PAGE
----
Stylish senior celebrities like Diane Keaton and Tim Gunn always look well dressed and on point. They know what clothes and accessories work for them, and they rarely stray from their signature looks.
Dress your age, advises Patrick Kenger, personal stylist and image consultant at Pivot Image Consulting, who has worked with men well into their 70s who still are making an effort to look their best.
"Age comes with a lot of privilege, wisdom and respect. Don't work away from that," he says. "Trying to dress young makes you come off as insecure and unaware. For this reason, it's best to ignore trends and instead work to create your own personal style."
That's the key to staying fashionable as you age -- having a personal sense of style or a signature look.
"Aging does not mean giving up on style," says fashion expert Diane Roth. "One has to adapt to styles that work for our face and body, and it may mean a little extra time and thought."
When you're young, you can effortlessly throw on clothes and head out the door. But things get more challenging as you age. She reminds seniors, "What you wore 20 or 30 years ago does not work now, even if you have stayed in shape."
Senior model Lynn Ventimiglia-Lobit, 57, says senior style should be "age appropriate, not stodgy."
She suggests women wear long flowing dresses instead of miniskirts; walking shorts rather than shorts hitting several inches above the knee; and one-piece or longer two-piece swimsuits instead of bikinis. She also likes camisoles with long cardigans, as well as chunky heels.
Brand-wise, Ventimiglia-Lobit's clothing picks include Anne Klein, Rafaella and private label by Talbots, L.L. Bean and Soft Surroundings. She likes accessories from Michael Kors, Brahmin and Ralph Lauren, as well as shoes from Franco Sarto, Me Too, Anne Klein and Bandolino.
Stick to staple colors like black, white, navy and gray, suggests Kenger. Pairing those classic colors will make styling easy because everything in your closet will work together.
Next, dress more formally than you think.
"Dressing with a little bit of formality can make any man attractive," he says. "Most seniors dress in a manner that says something to the extent of, 'I don't care anymore.'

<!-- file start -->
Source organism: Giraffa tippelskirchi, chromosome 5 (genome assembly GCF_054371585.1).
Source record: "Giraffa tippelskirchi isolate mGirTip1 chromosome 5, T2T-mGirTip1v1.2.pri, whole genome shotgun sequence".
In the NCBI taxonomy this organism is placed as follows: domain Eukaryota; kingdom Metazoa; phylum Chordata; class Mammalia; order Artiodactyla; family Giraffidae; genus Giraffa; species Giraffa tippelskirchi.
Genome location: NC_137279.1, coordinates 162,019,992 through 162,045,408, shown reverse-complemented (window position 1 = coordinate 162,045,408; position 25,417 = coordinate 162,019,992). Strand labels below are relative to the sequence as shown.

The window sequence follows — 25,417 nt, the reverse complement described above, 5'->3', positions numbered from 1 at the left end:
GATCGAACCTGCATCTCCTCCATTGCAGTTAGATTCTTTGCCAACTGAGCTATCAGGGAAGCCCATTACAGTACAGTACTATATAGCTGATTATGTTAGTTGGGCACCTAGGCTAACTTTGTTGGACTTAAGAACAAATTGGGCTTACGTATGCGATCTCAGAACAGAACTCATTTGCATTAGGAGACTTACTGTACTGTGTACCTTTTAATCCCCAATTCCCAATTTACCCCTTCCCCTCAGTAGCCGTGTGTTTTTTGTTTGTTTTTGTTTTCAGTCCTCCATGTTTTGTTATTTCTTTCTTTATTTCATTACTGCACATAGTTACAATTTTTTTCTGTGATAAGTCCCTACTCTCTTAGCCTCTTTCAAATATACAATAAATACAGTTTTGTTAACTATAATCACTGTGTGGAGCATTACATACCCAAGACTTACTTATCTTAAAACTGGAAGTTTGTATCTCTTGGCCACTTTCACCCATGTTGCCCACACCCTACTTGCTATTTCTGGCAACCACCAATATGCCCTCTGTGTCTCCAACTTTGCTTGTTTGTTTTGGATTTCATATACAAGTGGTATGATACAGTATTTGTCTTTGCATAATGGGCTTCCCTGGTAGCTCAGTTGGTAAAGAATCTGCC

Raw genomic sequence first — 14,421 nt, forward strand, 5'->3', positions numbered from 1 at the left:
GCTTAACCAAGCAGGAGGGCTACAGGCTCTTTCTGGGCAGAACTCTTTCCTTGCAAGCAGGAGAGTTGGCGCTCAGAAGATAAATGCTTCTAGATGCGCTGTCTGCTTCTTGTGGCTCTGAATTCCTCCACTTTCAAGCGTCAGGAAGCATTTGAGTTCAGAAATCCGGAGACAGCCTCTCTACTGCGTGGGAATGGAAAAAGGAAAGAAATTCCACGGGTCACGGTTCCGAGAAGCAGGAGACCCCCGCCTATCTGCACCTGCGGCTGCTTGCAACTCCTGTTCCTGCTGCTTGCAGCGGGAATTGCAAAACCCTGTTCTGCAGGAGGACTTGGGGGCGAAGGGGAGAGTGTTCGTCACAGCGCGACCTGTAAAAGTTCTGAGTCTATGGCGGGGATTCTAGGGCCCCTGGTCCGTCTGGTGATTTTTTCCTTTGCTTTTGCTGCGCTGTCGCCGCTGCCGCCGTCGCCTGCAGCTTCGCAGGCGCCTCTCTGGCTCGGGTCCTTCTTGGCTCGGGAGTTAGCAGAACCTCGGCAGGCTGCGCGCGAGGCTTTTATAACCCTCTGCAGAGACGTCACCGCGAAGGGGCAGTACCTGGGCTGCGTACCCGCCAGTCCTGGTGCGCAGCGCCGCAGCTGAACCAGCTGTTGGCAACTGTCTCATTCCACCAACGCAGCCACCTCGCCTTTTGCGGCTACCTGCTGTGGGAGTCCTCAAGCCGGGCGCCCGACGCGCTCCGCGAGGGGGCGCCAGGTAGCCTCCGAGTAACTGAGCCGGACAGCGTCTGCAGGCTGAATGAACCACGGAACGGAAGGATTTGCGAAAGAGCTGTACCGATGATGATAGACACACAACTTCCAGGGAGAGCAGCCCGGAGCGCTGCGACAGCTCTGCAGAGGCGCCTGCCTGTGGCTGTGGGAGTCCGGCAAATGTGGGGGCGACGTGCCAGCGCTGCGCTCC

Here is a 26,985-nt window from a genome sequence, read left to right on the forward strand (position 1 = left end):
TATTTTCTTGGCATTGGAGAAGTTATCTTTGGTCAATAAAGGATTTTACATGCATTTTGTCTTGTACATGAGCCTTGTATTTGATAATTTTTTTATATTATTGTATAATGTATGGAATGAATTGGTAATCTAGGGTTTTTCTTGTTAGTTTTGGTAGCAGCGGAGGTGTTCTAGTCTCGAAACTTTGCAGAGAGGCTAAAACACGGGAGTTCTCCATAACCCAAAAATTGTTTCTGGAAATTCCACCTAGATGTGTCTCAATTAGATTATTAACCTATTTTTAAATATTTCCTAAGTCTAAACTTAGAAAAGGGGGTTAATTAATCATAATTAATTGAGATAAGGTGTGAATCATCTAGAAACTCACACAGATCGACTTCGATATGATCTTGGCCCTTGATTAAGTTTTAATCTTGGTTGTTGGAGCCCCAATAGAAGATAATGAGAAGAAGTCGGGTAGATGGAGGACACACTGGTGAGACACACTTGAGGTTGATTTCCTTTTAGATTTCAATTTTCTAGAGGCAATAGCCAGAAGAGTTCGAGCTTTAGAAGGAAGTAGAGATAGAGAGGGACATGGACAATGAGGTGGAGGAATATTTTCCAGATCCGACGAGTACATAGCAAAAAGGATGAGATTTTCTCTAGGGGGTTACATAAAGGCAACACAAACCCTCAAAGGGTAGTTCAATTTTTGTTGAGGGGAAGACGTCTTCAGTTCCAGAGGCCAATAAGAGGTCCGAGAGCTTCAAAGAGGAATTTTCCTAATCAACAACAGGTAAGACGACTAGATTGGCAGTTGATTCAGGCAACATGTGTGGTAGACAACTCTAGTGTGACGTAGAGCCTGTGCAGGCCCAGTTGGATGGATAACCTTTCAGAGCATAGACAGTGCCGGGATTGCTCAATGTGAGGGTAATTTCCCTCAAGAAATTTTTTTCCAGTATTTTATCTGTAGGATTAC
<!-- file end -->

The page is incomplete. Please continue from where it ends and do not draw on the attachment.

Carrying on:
"If you just aim a little above what everyone else is wearing, you'll make yourself look like you care."
Kenger recommends heritage brands that are focused on quality, not trends. He says English brands also suit the elderly man well.
Roth says the biggest misconception about staying fashionable at every age is thinking it can't be done.
"Use accessories to hide the flaws," she says, encouraging older adults to wear in-style glasses, as well as scarves to upgrade your look.
Seniors, who have difficulty with buttons, snaps and zippers, can look for adaptive clothing. For example, MagnaReady makes dress shirts for men and women who have limited mobility in their hands and fingers. The shirts, available in both dressy and casual styles, have magnets hidden behind the buttons. So, in essence, the shirts button themselves. (Patients with pacemakers should ask their doctor before wearing the magnetic shirts.)
Seniors who want to protect their skin can choose sun-protective brands, like Coolibar. This company, which offers sun-protective tops, bottoms and accessories for men, women and kids, is the first sun-protective clothing company to receive The Skin Cancer Foundation's Seal of Recommendation.
Grooming impacts your overall look. Roth advises shorter hair for women and advises against overcolored hair for men. Senior men should skip the scruffy look, and older women should wear toned-down makeup.
Always check how you look from behind, ensuring your backside looks flattering.
"Pick what works for you and wear it, but always be honest as you look in the mirror," she says. "Ask, 'Do I look fashionable, or do I look like a fashion victim?'"
Roth also recommends good posture. Always wear clothes you can move in and shoes you can walk in.
For seniors trying to look their best, Roth has some words of wisdom: "Embrace fashion; it is your friend, not your enemy."